This is the mail archive of the
mailing list for the GDB project.
Re: Non-uniform address spaces
Michael Eager <firstname.lastname@example.org> writes:
> Jim Blandy wrote:
>> Michael Eager <email@example.com> writes:
>>> For an example, the SPEs in a Cell processors could be configured
>>> to distribute pieces of an array over different SPEs.
>>>> How do you declare such an array? How do you index it? What code is
>>>> generated for an array access? How does it relate to C's rules for
>>>> pointer arithmetic?
>>> In UPC (a parallel extension to C) there is a new attribute "shared"
>>> which says that data is (potentially) distributed across multiple processors.
>>> In UPC, pointer arithmetic works exactly the same as in C: you can
>>> compare pointers, subtract them to get a difference, and add integers.
>>> The compiler generates code which does the correct computation.
>> All right. Certainly pointer arithmetic and array indexing need to be
>> fixed to handle such arrays. Support for such a system will entail
>> having the compiler describe to GDB how to index these things, and
>> having GDB understand those descriptions.
> This may be more something that is better described in an ABI than in
> DWARF. The compiler may not know how to translate a pointer into
> a physical address. UPC, for example, allows you to specify the number
> of threads at runtime.
> The compiler certainly can identify that an array or other data
> is shared, to use UPC's terminology. From there, the target code
> would need to perform some magic to figure out where the address
> actually pointed to.
Certainly, an ABI informs the interpretation of the debugging info.
Do you have specific ideas yet on how to convey this information?
>> If those were fixed, how do the other CORE_ADDR uses look to you?
>> Say, in the frame code? Or the symtab code?
> There are uses of CORE_ADDR values which assume that arithmetic
> operations are valid, such as testing whether a PC address is
> within a stepping range. These are not likely to cause problems,
> because code space generally does conform to the linear space
> assumptions that GDB makes.
Right --- this is what I was alluding to before: most often the
addresses being compared actually come from something known to be
contiguous, so it'll work out.
> There are other places where an address is incremented, such as
> in displaying memory contents. I doubt that the code knows
> what what it is displaying, only to display n words starting at
> x address in z format. This would probably result in incorrect
> results if the data spanned from one processor/thread to another.
> (At least at a first approximation, this may well be an acceptable
Certainly code for printing distributed objects will need to
understand how to traverse them properly; I see this as parallel to
the indexing/pointer arithmetic requirements. Hopefully we can design
one interface that serves both purposes nicely.
> Symtab code would need a hook which converted the ELF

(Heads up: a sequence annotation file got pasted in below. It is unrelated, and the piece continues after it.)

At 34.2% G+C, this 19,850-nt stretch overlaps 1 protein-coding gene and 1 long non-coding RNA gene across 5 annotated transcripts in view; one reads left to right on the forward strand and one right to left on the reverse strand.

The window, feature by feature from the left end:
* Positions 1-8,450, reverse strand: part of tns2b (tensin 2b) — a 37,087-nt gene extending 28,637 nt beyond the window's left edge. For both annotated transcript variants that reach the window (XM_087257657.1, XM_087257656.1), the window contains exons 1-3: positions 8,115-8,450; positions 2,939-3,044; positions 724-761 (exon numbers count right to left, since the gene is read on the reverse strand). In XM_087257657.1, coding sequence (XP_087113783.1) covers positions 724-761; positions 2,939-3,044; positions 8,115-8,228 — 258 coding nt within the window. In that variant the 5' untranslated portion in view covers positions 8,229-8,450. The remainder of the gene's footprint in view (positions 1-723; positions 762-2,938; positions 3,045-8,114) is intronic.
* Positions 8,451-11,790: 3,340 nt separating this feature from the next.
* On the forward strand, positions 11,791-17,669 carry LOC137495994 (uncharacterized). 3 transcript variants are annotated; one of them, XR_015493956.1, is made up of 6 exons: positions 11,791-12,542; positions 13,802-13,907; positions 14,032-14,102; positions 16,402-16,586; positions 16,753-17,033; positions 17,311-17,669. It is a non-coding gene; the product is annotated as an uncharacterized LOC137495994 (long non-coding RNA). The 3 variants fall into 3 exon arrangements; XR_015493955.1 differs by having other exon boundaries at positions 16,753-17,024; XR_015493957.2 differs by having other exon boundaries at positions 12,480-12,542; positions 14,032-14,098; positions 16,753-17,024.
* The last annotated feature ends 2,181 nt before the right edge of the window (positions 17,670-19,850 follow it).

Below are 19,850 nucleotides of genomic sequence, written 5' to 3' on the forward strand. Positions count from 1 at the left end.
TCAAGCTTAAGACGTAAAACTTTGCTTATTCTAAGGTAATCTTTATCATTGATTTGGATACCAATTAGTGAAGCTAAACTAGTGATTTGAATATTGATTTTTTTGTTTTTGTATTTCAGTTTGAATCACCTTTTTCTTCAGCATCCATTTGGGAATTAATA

> <section,offset> into a <processor,thread,offset> for shared
> objects. Again, that would require target-dependent magic.
Hmm. GDB's internal representation for debugging information stores
actual addresses, not <section, offset> pairs. After reading the
information, we call objfile_relocate to turn the values read from the
debugging information into real addresses. It seems to me that that
code should be doing this job already.
How does code get loaded in your system? Does a single module get
loaded multiple times?
In GDB, each objfile represents a specific loading of a library or
executable. The information is riddled with real addresses. If a
single file is loaded N times, you'll need N objfiles, and the
debugging information will be duplicated.
In the long run, I think GDB should change to represent debugging
information in a loading-independent way, so that multiple instances
of the same library can share the same data. In a sense, you'd have a
big structure that just holds data parsed from the file, and then a
bunch of little structures saying, "I'm an instance of THAT, loaded at
This would enable multi-process debugging, and might also allow us to
avoid re-reading debugging info for shared libraries every time they
> One problem may be that it may not be clear whether one has a
> pointer to a linear code space or to a distributed NUMA data space.
> It might be reasonable to model the linear code space as a 64-bit
> CORE_ADDR, with the top half zero, while a NUMA address has non-zero
> values in the top half. (I don't know if there might be alias
> problems, where zero might be valid for the top half of a NUMA address.)
I think this isn't going to be a problem, but it's hard to tell. Can
you think of a specific case where we wouldn't be able to tell which
> I'd be very happy figuring out where to put a hook which allowed me
> to translate a NUMA CORE_ADDR into a physical address, setting the
> thread appropriately. A bit of a kludge, but probably workable.
CORE_ADDR should be capable of addressing all memory on the system. I
think you'll make a lot of trouble for yourself if you don't follow